Graham, passed over for promotion and pilloried by insensitive wife Swoozie Kurtz, experiences a moment of existential clarity when, during an argument, he pushes a beggar in front of an ongoing subway train. He’s delighted to discover he feels no remorse – to the extent that he has to check himself that he actually did it – and his narration elevates this sense of a sociopath discovering the rarefied area of action without fear of a pricking conscience. He refers to himself as a sorcerer, invested in the perceived magic he is able to weave on the physical world in order to get his own way. Caine delivers this with conviction and an infectious sense of humour, particularly in his Cinderella-quoting “spells” (“Bibety bobety boom”).

The key to A Shock to the System’s black comedy is that those who are on the receiving end of Graham’s murderous acts are “deserving” of their fate, mostly through being insensitive or manipulative or just plain rude. Leslie (Kurtz) has the effrontery to tell him, “Graham, I forgive you for failing” (to get his promotion), so it’s only a short step from there to her planned electrocution. Bob Benham (an oily Peter Riegert) is promoted over Graham and actively begins to undermine him, since Graham is too senior to be fired for anything other gross insubordination (“So, you’ve decided to have me removed piece by piece. A privilege here, a responsibility there. Never enough to fight over. Just a subtle drain of power, right?”) So Bob expects Graham to light his cigars, invites him over for the weekend so he can hear him have sex with wife Haviland Morris (Gremlins 2: The New Batch), and forces him to share an office (with Philip Moon’s lackey). It’s thus no surprise when Bob’s boat blows up in a terrible mishap (and takes Moon with it).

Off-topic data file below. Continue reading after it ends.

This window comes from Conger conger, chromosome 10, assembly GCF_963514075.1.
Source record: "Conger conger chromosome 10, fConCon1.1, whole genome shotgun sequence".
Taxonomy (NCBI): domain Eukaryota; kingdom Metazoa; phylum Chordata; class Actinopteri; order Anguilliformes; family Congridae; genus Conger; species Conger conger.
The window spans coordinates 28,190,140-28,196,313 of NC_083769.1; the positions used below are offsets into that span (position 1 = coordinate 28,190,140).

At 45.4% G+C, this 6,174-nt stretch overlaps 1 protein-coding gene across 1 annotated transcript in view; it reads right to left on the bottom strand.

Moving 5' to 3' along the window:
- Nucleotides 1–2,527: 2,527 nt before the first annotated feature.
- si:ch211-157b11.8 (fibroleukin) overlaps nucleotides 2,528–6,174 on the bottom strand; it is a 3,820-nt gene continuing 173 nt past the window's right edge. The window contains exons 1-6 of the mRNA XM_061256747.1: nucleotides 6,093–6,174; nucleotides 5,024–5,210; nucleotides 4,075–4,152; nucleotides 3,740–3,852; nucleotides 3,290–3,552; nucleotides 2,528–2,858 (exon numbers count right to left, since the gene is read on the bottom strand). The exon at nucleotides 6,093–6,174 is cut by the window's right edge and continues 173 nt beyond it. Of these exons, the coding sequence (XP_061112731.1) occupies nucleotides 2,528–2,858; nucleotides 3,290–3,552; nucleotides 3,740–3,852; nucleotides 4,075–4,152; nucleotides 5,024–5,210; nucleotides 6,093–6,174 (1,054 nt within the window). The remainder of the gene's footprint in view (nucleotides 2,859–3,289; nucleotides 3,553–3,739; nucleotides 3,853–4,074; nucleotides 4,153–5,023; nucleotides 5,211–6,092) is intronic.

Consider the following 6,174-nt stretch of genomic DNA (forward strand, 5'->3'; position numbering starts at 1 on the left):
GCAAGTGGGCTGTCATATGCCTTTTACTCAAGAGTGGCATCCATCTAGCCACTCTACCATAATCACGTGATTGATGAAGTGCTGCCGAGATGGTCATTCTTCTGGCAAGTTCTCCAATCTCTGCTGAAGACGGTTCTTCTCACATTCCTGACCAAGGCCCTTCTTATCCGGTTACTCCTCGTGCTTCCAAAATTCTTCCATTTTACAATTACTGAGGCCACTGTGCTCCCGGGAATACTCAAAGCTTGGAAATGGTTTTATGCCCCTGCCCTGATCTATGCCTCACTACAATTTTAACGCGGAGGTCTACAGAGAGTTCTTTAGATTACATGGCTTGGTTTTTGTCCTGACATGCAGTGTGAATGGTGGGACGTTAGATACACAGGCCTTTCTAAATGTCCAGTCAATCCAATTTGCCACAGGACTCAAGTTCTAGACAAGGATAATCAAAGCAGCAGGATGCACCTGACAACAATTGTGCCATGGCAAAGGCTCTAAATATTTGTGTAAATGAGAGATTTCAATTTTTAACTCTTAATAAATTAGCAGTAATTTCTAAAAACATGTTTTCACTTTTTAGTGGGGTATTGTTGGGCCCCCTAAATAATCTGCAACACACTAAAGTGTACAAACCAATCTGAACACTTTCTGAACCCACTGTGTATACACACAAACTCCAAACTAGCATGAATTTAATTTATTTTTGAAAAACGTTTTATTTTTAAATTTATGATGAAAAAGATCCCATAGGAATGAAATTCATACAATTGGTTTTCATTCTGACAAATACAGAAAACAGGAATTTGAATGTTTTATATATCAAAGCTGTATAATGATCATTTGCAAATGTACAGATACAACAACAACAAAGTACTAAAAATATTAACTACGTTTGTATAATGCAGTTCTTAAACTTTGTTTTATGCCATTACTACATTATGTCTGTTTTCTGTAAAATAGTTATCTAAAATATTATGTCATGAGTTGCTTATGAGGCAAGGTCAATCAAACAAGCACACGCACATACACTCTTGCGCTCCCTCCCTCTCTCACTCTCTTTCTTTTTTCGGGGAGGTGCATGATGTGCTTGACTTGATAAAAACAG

Graham’s career prospects are overtly equated with emasculation and libido, such that he invies Elizabeth McGovern out for dinner no sooner than he has dispersed Leslie’s ashes (over himself): “He felt like one of those gods who appeared to maidens in human form”.

As noted, the picture perhaps gets a little preoccupied with standard suspenser tropes during the third act, when McGovern deduces she has been manipulated (Graham drugged her to create an alibi). This is thanks, in no small part, to Will Patton’s persistent – but persistently outclassed – cop. Graham efforts, meanwhile, are focussed on securing his mislaid lighter from Jenny Wright’s receptionist. But even under stress, the coolness with which he responds to threats (“Whoa, let’s not all panic. You, you and you panic. The rest of you stay calm”), enervated rather than stressed, shows him up as the model of the well-observed sociopath.

Caine called A Shock to the Systema lovely little film… But at the time, it just got lost in the system”. I’d agree with that take. Egleson and Klavan don’t spend their time expanding on the white-collar rat race. It’s all there in Caine’s (middle-)aging male attempting to rejuvenate his prospects. And often the best way to do that is to have some fun with it.